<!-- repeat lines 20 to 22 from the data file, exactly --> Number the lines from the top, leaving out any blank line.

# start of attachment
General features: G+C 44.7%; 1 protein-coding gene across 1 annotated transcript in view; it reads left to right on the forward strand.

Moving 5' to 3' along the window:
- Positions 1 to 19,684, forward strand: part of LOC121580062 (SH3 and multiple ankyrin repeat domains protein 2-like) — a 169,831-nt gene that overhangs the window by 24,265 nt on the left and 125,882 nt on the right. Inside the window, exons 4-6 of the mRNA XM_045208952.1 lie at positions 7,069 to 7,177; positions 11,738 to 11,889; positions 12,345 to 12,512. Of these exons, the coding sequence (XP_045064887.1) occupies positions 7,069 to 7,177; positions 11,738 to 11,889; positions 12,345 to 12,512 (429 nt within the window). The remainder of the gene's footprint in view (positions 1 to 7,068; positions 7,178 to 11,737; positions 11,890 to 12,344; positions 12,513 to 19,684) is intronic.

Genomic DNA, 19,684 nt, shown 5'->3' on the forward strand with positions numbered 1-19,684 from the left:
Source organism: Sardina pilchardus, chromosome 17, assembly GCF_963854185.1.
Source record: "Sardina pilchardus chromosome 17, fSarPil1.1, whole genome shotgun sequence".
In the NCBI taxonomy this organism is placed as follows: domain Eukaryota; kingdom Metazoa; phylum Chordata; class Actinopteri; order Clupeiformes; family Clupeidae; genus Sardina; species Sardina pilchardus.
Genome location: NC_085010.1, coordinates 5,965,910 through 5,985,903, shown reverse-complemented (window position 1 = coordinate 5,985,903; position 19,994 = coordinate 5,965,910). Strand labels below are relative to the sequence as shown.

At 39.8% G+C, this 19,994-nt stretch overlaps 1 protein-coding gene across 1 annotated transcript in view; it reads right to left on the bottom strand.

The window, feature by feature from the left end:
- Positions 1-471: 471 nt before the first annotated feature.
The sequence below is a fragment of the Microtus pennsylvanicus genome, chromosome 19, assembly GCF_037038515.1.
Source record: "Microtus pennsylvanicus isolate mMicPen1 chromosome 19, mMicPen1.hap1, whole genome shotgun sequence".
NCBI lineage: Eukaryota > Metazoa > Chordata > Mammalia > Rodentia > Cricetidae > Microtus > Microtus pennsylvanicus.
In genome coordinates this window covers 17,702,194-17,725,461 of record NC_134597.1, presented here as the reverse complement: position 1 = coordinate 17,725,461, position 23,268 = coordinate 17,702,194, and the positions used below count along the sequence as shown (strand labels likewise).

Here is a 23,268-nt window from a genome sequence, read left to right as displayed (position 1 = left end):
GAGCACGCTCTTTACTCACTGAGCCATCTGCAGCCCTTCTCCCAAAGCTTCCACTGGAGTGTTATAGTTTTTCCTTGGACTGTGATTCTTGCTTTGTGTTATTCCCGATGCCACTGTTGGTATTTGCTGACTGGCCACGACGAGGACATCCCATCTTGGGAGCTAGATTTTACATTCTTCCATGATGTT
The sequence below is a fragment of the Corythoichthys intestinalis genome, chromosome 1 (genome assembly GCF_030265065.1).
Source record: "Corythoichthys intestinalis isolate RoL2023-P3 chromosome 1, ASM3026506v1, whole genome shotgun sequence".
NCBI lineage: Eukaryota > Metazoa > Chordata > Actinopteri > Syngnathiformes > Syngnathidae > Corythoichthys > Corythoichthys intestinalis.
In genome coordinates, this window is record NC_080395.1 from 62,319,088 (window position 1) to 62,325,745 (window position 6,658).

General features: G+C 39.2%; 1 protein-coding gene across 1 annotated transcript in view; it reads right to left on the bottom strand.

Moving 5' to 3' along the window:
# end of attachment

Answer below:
NCBI lineage: Eukaryota > Metazoa > Chordata > Actinopteri > Syngnathiformes > Syngnathidae > Corythoichthys > Corythoichthys intestinalis.
In genome coordinates, this window is record NC_080395.1 from 62,319,088 (window position 1) to 62,325,745 (window position 6,658).

General features: G+C 39.2%; 1 protein-coding gene across 1 annotated transcript in view; it reads right to left on the bottom strand.